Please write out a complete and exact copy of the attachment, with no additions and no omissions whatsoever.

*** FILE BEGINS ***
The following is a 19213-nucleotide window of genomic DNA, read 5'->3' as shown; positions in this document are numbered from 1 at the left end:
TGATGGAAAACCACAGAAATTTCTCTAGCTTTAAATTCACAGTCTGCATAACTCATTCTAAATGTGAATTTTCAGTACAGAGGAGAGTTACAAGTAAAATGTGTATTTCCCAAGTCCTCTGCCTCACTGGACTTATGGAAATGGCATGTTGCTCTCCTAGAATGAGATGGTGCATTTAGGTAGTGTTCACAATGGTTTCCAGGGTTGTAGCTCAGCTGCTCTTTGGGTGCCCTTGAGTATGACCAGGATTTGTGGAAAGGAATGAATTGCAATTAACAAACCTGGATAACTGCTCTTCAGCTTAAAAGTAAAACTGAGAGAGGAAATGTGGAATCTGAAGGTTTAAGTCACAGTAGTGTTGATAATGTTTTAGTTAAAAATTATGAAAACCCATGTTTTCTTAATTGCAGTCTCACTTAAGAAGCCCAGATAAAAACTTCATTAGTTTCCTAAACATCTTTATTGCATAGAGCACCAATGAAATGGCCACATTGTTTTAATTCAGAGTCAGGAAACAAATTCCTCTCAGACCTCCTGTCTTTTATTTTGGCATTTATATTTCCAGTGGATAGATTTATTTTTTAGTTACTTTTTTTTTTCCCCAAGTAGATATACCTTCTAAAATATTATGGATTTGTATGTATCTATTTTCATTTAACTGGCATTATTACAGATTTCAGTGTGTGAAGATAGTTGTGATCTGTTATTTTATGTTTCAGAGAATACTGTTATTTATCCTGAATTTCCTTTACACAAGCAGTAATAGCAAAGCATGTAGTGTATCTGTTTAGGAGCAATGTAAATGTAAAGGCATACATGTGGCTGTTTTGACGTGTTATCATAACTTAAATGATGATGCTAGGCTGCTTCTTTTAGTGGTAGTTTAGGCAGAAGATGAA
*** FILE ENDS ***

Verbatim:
The following is a 19213-nucleotide window of genomic DNA, read 5'->3' as shown; positions in this document are numbered from 1 at the left end:
TGATGGAAAACCACAGAAATTTCTCTAGCTTTAAATTCACAGTCTGCATAACTCATTCTAAATGTGAATTTTCAGTACAGAGGAGAGTTACAAGTAAAATGTGTATTTCCCAAGTCCTCTGCCTCACTGGACTTATGGAAATGGCATGTTGCTCTCCTAGAATGAGATGGTGCATTTAGGTAGTGTTCACAATGGTTTCCAGGGTTGTAGCTCAGCTGCTCTTTGGGTGCCCTTGAGTATGACCAGGATTTGTGGAAAGGAATGAATTGCAATTAACAAACCTGGATAACTGCTCTTCAGCTTAAAAGTAAAACTGAGAGAGGAAATGTGGAATCTGAAGGTTTAAGTCACAGTAGTGTTGATAATGTTTTAGTTAAAAATTATGAAAACCCATGTTTTCTTAATTGCAGTCTCACTTAAGAAGCCCAGATAAAAACTTCATTAGTTTCCTAAACATCTTTATTGCATAGAGCACCAATGAAATGGCCACATTGTTTTAATTCAGAGTCAGGAAACAAATTCCTCTCAGACCTCCTGTCTTTTATTTTGGCATTTATATTTCCAGTGGATAGATTTATTTTTTAGTTACTTTTTTTTTTCCCCAAGTAGATATACCTTCTAAAATATTATGGATTTGTATGTATCTATTTTCATTTAACTGGCATTATTACAGATTTCAGTGTGTGAAGATAGTTGTGATCTGTTATTTTATGTTTCAGAGAATACTGTTATTTATCCTGAATTTCCTTTACACAAGCAGTAATAGCAAAGCATGTAGTGTATCTGTTTAGGAGCAATGTAAATGTAAAGGCATACATGTGGCTGTTTTGACGTGTTATCATAACTTAAATGATGATGCTAGGCTGCTTCTTTTAGTGGTAGTTTAGGCAGAAGATGAA